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Levert Remembered 

Local musicians pay tribute to the fallen R&B singer.

Gerald Levert, performing at the Palace Theatre December 14, 2003. - WALTER  NOVAK
  • Walter Novak
  • Gerald Levert, performing at the Palace Theatre December 14, 2003.
When Gerald Levert, 40, unexpectedly died Friday, November 10, the Cleveland music scene lost a great entertainer and ardent supporter.

"He helped a lot of people," says Cleveland soul singer Conya Doss. "He came back and gave to the community. He put Cleveland on the map. Everybody I know has a link to Gerald."

The son of legendary O'Jays singer Eddie Levert, the impassioned vocalist, producer, and composer more than lived up to his family's legacy. As a member of the trio LeVert, he scored his first hit with 1987's "Casanova." After going solo in 1991, he recorded three platinum albums, as well as two more with the supergroup LSG (which also featured Keith Sweat and Johnny Gill).

"I've yet to see someone perform as great as he did," says Doss, who caught more Levert shows than she can count. "He was never mediocre. He had a lot of energy. And soul. He was well-groomed and sexy -- always."

Even in the wake of worldwide fame, Levert never ceased to call Newbury Township home, remaining a fixture in Northeast Ohio's R&B and soul community with his Trevel Production Company.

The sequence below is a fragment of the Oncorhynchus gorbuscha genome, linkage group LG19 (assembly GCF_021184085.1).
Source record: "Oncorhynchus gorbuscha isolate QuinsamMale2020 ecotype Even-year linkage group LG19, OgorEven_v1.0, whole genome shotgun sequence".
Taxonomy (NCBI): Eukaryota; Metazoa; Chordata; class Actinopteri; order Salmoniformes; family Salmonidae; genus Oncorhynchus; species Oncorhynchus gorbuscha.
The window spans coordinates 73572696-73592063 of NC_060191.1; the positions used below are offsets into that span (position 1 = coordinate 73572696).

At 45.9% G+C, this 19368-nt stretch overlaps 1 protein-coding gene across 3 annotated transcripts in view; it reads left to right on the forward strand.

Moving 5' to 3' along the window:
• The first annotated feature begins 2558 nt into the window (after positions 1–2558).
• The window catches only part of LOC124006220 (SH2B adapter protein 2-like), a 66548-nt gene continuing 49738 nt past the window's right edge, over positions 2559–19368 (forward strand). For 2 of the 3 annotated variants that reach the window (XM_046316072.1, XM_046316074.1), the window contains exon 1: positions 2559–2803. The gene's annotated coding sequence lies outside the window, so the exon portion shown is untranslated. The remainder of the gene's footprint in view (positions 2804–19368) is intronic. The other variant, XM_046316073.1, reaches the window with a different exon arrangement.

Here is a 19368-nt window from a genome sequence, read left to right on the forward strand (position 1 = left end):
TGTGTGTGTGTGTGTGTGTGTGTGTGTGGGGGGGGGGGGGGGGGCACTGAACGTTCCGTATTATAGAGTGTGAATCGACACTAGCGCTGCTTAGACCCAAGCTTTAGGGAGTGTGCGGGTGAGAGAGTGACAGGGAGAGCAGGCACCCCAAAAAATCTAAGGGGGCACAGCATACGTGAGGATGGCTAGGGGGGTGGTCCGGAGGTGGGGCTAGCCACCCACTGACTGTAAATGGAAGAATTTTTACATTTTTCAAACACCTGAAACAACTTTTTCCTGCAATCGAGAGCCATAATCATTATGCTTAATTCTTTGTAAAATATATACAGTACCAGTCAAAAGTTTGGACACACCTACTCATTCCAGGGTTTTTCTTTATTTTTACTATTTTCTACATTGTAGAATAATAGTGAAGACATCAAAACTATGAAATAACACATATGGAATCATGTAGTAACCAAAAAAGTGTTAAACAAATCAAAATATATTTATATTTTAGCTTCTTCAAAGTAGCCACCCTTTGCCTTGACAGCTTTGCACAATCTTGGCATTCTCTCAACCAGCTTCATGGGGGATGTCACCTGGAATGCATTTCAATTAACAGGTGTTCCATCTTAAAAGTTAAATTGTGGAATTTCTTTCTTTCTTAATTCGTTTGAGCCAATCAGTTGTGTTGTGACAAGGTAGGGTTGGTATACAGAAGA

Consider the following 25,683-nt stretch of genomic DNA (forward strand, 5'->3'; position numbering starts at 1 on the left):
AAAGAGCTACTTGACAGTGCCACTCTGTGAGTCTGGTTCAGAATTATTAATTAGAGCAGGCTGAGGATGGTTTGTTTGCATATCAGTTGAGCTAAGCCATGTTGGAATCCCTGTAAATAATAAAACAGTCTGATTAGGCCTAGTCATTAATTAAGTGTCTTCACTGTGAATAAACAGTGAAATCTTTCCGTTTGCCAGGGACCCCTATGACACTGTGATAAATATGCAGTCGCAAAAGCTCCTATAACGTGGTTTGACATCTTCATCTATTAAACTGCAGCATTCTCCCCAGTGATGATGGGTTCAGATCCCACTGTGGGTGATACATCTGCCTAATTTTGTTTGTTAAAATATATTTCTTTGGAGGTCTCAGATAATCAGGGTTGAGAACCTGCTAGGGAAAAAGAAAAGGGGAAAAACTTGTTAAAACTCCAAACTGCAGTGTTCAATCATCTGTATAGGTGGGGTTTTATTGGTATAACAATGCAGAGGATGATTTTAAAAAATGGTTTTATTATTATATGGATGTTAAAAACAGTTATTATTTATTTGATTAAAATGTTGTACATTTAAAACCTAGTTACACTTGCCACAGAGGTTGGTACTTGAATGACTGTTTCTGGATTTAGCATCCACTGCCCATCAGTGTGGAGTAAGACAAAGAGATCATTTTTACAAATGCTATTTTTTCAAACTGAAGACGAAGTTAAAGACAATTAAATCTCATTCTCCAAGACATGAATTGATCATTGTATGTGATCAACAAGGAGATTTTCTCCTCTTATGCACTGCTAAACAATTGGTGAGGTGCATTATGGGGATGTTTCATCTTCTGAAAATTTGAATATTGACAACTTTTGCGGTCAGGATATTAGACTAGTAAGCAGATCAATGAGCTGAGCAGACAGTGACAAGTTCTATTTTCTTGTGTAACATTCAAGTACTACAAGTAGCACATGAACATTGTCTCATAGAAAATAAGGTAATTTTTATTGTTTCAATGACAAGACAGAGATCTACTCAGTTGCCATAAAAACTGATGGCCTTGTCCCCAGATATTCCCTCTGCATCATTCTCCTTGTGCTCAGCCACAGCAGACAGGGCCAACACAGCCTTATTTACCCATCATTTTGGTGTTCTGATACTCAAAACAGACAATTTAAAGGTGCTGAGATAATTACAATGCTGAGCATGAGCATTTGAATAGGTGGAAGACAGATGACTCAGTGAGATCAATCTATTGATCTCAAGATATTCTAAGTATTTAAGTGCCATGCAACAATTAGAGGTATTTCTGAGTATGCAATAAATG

Doss met Levert when she was a young singer and he was a judge at a talent showcase. Years later, she recorded for him. "He's like Luther [Vandross]," she says. "I can't see anybody filling that void."

A public memorial service will be held at noon on Friday, November 17, at Cleveland Music Hall (East Sixth Street and St. Clair). The Levert family has asked fans to wear purple, Levert's favorite color.

· Cleveland's Driver Side Impact has signed a four-album deal with Victory Records, the major independent punk label with a roster that includes Atreyu and Hawthorne Heights.

"I know that this band will mean something to people, because they are special," says Victory owner Tony Brummel, who signed the band. "Special is a nice way of saying different."

The band plans to record its full-length debut in early 2007, then spend the year on the road.

"We've looked up to Victory since we started playing music," says singer Brandon Langhals. "It's pretty amazing to see our name on the website."

· Former Clevelander Gabriel Tolliver has co-authored Bling: The Hip-Hop Jewelry Book, a slick illustrated history of hip-hop's flashier influences on American culture. Go to MySpace.com/blingjewelrybook for info.

· Indie rocker Mike Uva has posted two new songs at MySpace.com/ MikeUva, featuring Chris Frohing on electric piano. Catch his band Friday, November 17, at Parish Hall (6205 Detroit Avenue), with the Volta Sound.

· Sugar is working with the Velvematics' Jonnie Vincenzo on It's All About Me, its first record since singer D.C. split with the rest of the band. She says Sugar mark II is "more rock and roll" than the previous version, and the album should be available by year's end. The group plays the Red Parrot (538 Broadway Avenue, Lorain) Saturday, November 18.

· The Six Parts Seven's new Casually Smashed to Pieces won't be available until late January, but the Kent soundscapists have something to tide fans over. As part of a free EP, two tracks from the album are available at the website of the band's label, www.Suicidesqueeze.net. MP3EP is available only as a download and features four old tracks and new artwork.

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